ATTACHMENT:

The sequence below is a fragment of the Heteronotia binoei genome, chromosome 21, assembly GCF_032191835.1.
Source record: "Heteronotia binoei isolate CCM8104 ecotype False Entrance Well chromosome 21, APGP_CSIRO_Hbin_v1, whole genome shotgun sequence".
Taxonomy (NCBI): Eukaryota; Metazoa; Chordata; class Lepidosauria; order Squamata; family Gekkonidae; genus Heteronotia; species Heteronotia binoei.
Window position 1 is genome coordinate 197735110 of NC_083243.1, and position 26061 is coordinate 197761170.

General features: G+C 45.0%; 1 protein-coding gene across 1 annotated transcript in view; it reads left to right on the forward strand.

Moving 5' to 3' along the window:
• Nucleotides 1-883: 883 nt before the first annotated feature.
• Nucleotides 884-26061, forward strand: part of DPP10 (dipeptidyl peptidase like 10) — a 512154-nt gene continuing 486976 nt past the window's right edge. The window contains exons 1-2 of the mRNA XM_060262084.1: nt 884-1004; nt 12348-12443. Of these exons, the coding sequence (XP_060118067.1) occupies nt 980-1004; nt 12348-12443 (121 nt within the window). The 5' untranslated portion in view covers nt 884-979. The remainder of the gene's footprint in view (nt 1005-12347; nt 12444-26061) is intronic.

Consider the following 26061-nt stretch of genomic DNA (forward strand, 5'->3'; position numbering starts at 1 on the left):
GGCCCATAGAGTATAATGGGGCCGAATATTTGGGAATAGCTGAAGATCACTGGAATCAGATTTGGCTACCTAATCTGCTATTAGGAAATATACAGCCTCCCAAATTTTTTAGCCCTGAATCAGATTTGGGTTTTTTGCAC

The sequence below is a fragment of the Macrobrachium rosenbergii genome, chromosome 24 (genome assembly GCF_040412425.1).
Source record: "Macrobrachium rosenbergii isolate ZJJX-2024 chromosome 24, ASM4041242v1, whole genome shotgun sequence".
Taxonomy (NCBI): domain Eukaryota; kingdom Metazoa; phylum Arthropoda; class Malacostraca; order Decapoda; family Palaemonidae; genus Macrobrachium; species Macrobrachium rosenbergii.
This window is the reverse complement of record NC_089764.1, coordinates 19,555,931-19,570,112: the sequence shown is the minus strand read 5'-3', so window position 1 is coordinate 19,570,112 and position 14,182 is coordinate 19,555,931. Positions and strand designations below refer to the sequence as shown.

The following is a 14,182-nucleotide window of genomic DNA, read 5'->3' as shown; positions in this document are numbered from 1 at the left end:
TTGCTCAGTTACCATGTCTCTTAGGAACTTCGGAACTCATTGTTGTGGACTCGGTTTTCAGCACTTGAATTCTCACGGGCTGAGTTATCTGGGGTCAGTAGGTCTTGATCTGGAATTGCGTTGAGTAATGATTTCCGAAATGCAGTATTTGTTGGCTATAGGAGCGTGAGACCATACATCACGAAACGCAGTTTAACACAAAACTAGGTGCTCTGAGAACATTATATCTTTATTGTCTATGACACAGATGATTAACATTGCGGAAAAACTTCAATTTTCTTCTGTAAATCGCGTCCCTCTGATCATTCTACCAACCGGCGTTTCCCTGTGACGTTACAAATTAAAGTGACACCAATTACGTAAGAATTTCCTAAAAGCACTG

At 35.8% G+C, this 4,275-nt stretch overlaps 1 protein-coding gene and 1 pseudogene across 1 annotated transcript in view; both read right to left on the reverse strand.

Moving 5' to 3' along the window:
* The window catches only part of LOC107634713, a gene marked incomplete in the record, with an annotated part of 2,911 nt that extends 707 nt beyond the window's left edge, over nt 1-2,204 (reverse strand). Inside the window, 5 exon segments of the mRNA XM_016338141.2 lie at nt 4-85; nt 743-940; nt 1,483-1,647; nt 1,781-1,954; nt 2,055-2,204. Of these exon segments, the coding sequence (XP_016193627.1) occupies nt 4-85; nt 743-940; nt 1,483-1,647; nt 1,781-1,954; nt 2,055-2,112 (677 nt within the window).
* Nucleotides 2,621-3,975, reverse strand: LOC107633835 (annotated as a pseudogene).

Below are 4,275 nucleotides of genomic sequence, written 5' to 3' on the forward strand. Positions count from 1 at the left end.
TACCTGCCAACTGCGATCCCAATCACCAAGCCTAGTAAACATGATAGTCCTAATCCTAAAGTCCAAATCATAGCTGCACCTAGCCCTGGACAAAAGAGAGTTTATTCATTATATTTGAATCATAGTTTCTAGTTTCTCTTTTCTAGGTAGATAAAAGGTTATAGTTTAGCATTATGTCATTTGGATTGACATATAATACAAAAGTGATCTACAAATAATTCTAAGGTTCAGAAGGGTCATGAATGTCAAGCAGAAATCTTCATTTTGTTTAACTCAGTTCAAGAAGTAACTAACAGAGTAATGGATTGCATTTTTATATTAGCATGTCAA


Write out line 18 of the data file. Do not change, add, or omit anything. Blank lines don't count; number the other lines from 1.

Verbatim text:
Moving 5' to 3' along the window: